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Dance softly and carry a big voice: understanding Joseph Shabalala

David Coplan, University of the Witwatersrand

When Joseph Bekhizizwe Shabalala passed away I stopped in my tracks and just let the sadness pull me down. And then inspiration from his beacon of a life lifted me back up.

Shabalala’s own response to the devastating murder of his wife Nellie in 2002 was the transcendently uplifting album by his ensemble Ladysmith Black Mambazo called Raise Your Spirit Higher. It won a Grammy in 2003.

What is our response to the great artistic and spiritual hole his loss has left in South Africa? The journalistic tributes have poured in from all over, both at home and abroad. This saves me the labour of reviewing the innumerable highlights of Shabalala’s extraordinary shooting star of a life and career. What does remain for us academic tortoises waddling after the journalist hares is to meditate on the quality and character of his unique personhood and achievement, and their meaning for South Africa and indeed the world.

Directed by dreams

To begin at the beginning, Shabalala’s parents were not simply tenant farmers in the district of Ladysmith, KwaZulu-Natal, but more significantly Zulu spiritual diviners and herbal doctors. The religious approach of physical and psychological healing as a single unified medical system was inculcated from birth, along with the intense outpouring of singing, drumming, and dancing such treatment requires.

This is important when we consider the role of dreams in Shabalala’s creative autobiography. Dreams are a vital source of inspiration and communication from the netherworld in indigenous southern African religion.

Ladysmith Black Mambazo perform at Carnegie Hall in New York.
Jack Vartoogian/Getty Images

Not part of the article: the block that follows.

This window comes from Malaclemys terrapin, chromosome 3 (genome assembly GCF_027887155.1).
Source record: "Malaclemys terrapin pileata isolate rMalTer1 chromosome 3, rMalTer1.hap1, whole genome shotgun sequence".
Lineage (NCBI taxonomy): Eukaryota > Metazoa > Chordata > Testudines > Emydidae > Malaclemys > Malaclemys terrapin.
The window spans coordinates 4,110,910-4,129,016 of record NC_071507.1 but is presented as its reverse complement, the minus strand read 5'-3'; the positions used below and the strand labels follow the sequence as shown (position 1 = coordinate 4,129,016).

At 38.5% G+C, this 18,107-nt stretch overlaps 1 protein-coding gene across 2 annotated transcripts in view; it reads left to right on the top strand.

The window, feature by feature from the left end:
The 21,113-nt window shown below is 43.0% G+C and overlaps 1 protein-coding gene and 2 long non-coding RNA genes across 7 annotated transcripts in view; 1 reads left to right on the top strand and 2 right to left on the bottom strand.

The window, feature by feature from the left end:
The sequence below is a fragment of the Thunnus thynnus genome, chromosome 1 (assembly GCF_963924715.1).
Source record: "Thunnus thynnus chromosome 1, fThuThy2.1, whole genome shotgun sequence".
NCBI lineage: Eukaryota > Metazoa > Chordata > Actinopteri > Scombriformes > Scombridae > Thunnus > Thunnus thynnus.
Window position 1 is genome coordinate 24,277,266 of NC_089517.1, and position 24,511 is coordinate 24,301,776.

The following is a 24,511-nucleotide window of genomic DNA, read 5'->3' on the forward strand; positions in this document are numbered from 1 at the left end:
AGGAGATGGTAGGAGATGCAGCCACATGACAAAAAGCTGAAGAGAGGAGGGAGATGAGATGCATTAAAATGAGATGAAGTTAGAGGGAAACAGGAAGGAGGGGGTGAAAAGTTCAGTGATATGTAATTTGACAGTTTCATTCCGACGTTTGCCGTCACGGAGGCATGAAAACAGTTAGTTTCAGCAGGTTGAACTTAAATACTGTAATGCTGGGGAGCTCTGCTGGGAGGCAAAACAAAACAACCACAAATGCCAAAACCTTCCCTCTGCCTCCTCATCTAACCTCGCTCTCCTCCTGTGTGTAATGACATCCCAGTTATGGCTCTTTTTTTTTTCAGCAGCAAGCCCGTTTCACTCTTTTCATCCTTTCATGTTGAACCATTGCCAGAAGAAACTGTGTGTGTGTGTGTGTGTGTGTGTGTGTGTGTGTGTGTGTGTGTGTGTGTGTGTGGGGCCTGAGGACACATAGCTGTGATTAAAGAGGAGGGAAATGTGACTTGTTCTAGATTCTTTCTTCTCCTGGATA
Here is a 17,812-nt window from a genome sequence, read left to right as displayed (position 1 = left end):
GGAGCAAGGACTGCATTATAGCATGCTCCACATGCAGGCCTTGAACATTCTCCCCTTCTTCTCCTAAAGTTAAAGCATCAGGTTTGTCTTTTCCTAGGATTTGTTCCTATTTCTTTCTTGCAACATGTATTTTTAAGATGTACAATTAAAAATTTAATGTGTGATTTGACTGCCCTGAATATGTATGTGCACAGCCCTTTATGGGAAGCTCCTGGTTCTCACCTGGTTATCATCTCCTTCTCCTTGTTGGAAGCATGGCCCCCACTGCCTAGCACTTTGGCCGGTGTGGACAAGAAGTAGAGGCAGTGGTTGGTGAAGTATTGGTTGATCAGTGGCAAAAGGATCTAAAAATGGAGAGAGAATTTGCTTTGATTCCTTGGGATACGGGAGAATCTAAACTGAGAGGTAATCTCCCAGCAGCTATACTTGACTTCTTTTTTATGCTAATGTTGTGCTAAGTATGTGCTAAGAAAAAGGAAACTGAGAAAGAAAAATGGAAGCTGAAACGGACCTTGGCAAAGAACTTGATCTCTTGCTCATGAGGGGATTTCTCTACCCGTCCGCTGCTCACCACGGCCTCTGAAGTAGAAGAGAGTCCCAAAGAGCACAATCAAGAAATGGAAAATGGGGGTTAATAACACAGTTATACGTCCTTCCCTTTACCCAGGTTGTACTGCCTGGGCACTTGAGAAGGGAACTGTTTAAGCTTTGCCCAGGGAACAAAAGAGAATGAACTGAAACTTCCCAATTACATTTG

Their power carries over into African Christianity, which Shabalala took up devoutly after the early success of Ladysmith Black Mambazo in the 1970s. “The Church of Christ the Dreamer” as playwright and author Athol Fugard called it in his novel Tsotsi.

Shabalala’s dream of a choir of children singing “in perfect harmony” proved formative in his ensemble’s career. For the rest of his life he dreamt of new songs, new arrangements, techniques, and disciplines that the group developed and performed on stage. Directed by dreams, he was a formidable, uncompromising taskmaster in rehearsal.

This submission to the spirit of musical harmony in dreams helps to explain the secret of Ladysmith Black Mambazo’s success. Regardless of their highly localised genre, they were just so good, and the global audience was absolutely enchanted. I recall listening to them at New York’s cavernous Carnegie Hall in 1988. For three uninterrupted hours, using only their voices and synchronous choreography, they kept the audience spellbound at the edge of their seats in awed, worshipful silence.

A bridge with the West

The Africanisation of Christianity, audible in the group’s isicathamiya genre, produced a blend of Christian hymnody and isiZulu male polyphonic vocal traditions. This deep synthesis provided a bridge between Zulu and Western music that Shabalala crossed and re-crossed repeatedly by a variety of routes.

This explains in part the naturalness of his ability to collaborate with an astonishing range of American vocalists and composers, from Paul Simon to Stevie Wonder to Dolly Parton. Another part of the explanation was Shabalala’s overwhelming humanism and dedication to social as well as musical harmony, that touched everyone he encountered.